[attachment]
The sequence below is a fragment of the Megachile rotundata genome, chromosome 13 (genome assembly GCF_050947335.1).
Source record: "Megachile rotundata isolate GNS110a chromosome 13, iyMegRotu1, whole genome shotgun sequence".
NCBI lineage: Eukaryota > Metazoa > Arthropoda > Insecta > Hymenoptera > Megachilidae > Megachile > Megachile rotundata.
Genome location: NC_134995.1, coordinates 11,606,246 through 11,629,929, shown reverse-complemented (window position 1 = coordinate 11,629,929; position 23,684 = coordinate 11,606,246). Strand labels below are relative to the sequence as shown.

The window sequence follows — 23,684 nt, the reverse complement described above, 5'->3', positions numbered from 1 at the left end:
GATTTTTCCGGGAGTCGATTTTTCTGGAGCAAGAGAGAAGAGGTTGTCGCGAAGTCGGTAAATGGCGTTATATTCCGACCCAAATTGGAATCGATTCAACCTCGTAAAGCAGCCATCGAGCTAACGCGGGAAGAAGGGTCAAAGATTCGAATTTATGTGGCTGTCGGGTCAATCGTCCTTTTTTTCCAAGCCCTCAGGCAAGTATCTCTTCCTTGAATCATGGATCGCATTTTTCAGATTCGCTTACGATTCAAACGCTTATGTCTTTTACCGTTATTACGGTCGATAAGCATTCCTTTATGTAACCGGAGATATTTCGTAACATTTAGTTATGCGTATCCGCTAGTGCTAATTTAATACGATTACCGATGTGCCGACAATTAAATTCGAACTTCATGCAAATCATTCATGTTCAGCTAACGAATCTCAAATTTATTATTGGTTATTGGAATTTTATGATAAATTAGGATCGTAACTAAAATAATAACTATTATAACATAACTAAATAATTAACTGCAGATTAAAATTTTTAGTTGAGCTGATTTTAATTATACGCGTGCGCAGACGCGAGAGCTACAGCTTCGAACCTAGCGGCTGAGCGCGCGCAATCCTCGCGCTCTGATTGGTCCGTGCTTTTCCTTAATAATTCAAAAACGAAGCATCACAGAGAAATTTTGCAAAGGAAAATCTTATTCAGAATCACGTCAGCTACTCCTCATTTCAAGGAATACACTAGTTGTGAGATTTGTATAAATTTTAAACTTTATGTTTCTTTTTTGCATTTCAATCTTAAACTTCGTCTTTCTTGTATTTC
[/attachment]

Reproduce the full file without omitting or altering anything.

The sequence below is a fragment of the Megachile rotundata genome, chromosome 13 (genome assembly GCF_050947335.1).
Source record: "Megachile rotundata isolate GNS110a chromosome 13, iyMegRotu1, whole genome shotgun sequence".
NCBI lineage: Eukaryota > Metazoa > Arthropoda > Insecta > Hymenoptera > Megachilidae > Megachile > Megachile rotundata.
Genome location: NC_134995.1, coordinates 11,606,246 through 11,629,929, shown reverse-complemented (window position 1 = coordinate 11,629,929; position 23,684 = coordinate 11,606,246). Strand labels below are relative to the sequence as shown.

The window sequence follows — 23,684 nt, the reverse complement described above, 5'->3', positions numbered from 1 at the left end:
GATTTTTCCGGGAGTCGATTTTTCTGGAGCAAGAGAGAAGAGGTTGTCGCGAAGTCGGTAAATGGCGTTATATTCCGACCCAAATTGGAATCGATTCAACCTCGTAAAGCAGCCATCGAGCTAACGCGGGAAGAAGGGTCAAAGATTCGAATTTATGTGGCTGTCGGGTCAATCGTCCTTTTTTTCCAAGCCCTCAGGCAAGTATCTCTTCCTTGAATCATGGATCGCATTTTTCAGATTCGCTTACGATTCAAACGCTTATGTCTTTTACCGTTATTACGGTCGATAAGCATTCCTTTATGTAACCGGAGATATTTCGTAACATTTAGTTATGCGTATCCGCTAGTGCTAATTTAATACGATTACCGATGTGCCGACAATTAAATTCGAACTTCATGCAAATCATTCATGTTCAGCTAACGAATCTCAAATTTATTATTGGTTATTGGAATTTTATGATAAATTAGGATCGTAACTAAAATAATAACTATTATAACATAACTAAATAATTAACTGCAGATTAAAATTTTTAGTTGAGCTGATTTTAATTATACGCGTGCGCAGACGCGAGAGCTACAGCTTCGAACCTAGCGGCTGAGCGCGCGCAATCCTCGCGCTCTGATTGGTCCGTGCTTTTCCTTAATAATTCAAAAACGAAGCATCACAGAGAAATTTTGCAAAGGAAAATCTTATTCAGAATCACGTCAGCTACTCCTCATTTCAAGGAATACACTAGTTGTGAGATTTGTATAAATTTTAAACTTTATGTTTCTTTTTTGCATTTCAATCTTAAACTTCGTCTTTCTTGTATTTC